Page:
But calls to change the law in the United States because of that accident fell on deaf ears.

The derailment risk posed by one-person crews

The fact that there were three employees on the train that derailed in East Palestine — an engineer, a conductor and a trainee — did not prevent this accident from happening.

The National Transportation Safety Board’s initial finding on the disaster was that a fire originally started when a rail car carrying plastic pellets was heated by a hot axle.

After the fire started, the train passed three trackside detectors meant to determine if there is a problem causing overheating. But the first two did not signal a problem, even as the fire raised the temperature more than 100 degrees. The detectors are designed not to alert the crew until there is a 200-degree rise in the temperature detected. Finally the third detector registered a rise in temperature of more than 250 degrees, triggering an alarm in the locomotive’s cab.

The NTSB said the engineer responded immediately to the alarm by applying the brakes in an attempt to stop the train, but the wheel bearing on the car that was on fire failed before he could bring the train to a halt, causing the derailment.

Ferguson said that while the crew could not prevent this derailment from happening, there are an uncounted number of times that they detect a problem and prevent a derailment. He said not having the conductor on the train would miss many of those problems and cause many more derailments.

“When a detector goes off, you stop the train and the conductor can walk back and check if there is an overheating axle and make an immediate decision,” Ferguson said. An engineer is not allowed to get out of the locomotive, even if it’s stopped. Only the conductor can check to see if what the problems is that triggered an alarm.

But if the conductor is driving around in a truck, rather than riding in the cab of the locomotive, it could be an hour or more before the conductor gets there, and the axle might have cooled down. At that point, the conductor might have to send the train back on its way, according to Ferguson, even though the original problem tripping the heat detector — a faulty axle or bearing — is still a problem that could quickly cause a derailment.

“So having a guy wandering around in the truck may cause a derailment,” said Ferguson.

Other potential safety issues from one-person crews

Beyond the problems of this kind, having a second person in the cab can just offer greater attention to detail during long train rides.

“You’ve got two sets of ears and two set of eyes. It always helps,” Ferguson said.

And it also helps in case of a medical emergency. In January, a CSX engineer suffered a heart attack while bringing a freight train into Savannah, Georgia, according to the engineers’ union. The conductor was able to recognize he was in distress, give him an aspirin and to call ahead to have an ambulance waiting for him in the rail yard.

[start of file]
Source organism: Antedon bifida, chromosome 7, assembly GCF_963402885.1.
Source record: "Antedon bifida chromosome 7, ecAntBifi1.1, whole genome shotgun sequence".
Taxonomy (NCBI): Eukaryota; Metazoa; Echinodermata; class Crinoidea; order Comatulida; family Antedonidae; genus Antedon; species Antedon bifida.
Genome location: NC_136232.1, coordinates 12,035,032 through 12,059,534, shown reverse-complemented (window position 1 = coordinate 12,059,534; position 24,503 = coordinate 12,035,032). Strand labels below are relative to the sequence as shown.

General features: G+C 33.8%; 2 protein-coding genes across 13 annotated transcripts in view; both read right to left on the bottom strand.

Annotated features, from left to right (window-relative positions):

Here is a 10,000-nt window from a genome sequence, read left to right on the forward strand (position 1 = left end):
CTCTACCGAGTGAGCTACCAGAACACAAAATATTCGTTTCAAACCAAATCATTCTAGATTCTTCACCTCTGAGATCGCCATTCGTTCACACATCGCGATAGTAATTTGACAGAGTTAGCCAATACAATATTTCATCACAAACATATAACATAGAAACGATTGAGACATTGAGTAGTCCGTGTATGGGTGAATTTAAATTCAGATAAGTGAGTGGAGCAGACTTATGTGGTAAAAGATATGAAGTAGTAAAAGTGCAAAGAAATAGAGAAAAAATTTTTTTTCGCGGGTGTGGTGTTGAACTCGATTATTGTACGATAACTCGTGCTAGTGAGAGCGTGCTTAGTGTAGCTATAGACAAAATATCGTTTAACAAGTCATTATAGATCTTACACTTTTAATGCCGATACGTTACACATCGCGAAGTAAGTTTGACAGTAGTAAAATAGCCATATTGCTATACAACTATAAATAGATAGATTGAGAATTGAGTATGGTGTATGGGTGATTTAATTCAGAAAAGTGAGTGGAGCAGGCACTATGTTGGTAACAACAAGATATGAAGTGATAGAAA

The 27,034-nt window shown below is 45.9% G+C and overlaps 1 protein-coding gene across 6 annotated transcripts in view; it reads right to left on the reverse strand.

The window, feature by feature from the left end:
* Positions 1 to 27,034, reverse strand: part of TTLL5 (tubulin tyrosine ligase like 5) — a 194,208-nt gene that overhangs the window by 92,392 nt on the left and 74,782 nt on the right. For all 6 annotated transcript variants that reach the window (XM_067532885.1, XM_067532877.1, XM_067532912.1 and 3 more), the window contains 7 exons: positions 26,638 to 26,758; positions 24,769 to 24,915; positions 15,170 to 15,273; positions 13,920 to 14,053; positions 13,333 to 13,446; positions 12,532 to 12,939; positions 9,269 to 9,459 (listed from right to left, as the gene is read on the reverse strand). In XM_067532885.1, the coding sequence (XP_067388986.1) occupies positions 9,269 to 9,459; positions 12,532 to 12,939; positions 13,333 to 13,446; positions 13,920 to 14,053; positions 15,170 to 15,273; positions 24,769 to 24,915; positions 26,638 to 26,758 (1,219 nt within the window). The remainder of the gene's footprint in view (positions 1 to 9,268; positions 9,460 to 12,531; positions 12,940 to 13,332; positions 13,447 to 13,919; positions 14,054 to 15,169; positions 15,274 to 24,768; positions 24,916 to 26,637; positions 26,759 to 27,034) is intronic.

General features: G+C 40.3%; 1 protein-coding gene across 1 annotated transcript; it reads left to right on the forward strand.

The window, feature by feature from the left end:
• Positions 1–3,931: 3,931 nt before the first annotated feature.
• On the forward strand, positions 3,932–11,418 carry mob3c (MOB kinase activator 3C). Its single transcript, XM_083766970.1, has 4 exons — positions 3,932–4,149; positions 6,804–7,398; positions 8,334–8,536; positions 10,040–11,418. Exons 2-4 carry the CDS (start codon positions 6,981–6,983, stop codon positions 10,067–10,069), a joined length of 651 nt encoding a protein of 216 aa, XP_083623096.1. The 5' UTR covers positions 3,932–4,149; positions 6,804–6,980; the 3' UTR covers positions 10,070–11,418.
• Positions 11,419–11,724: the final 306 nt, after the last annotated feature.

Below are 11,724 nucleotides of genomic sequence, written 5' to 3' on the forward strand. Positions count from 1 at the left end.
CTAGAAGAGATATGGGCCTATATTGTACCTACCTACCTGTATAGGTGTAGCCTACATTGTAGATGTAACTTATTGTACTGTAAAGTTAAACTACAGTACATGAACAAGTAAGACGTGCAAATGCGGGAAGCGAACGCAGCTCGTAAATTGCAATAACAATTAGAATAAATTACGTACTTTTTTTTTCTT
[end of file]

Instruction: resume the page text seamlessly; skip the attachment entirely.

The engineer needed emergency bypass surgery, but survived the heart attack.

“This happens more often than people realize,” Ferguson said. “It’s not necessarily always a heart attack. But having two people up there always pays dividend for the crew members themselves.”

CSX confirmed the incident with one of its engineer having a heart attack occurred in January.

“We commend the heroic actions of all CSX employees who render aid during any medical emergency,” said CSX’s statement.

The importance of labor contract

The fact that the current labor contracts require two crew members is little comfort to the engineers and conductors unions.

They point out that under the Railway Labor Act, they can have a contract that is opposed by some or all of the rail unions imposed upon them by Congress, as happened this past December. While this current contract did keep the provision for two-person crews in place, that’s not necessarily going to be the case in all future contracts, even if the unions continue to make the issue a priority.

Congress generally enacts what is recommended by a panel appointed by the president to propose a deal that hopefully both labor and management can accept. But it might have one or two provisions which are deal breakers for the unions, such as allowing single-person crews.

“Given the wrong president, we could lose this in a hurry,” said Ferguson.

The Federal Railroad Administration is also considering a rule that would require two-person crews. But Ferguson said getting the requirement written into law would be better than a simple regulation. An FRA regulation could be easier to change in a new administration than it would be to get a change in the law.

The-CNN-Wire™ & © 2023 Cable News Network, Inc., a Warner Bros. Discovery Company. All rights reserved.

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Despite toxic disaster, railroads still want single-person crews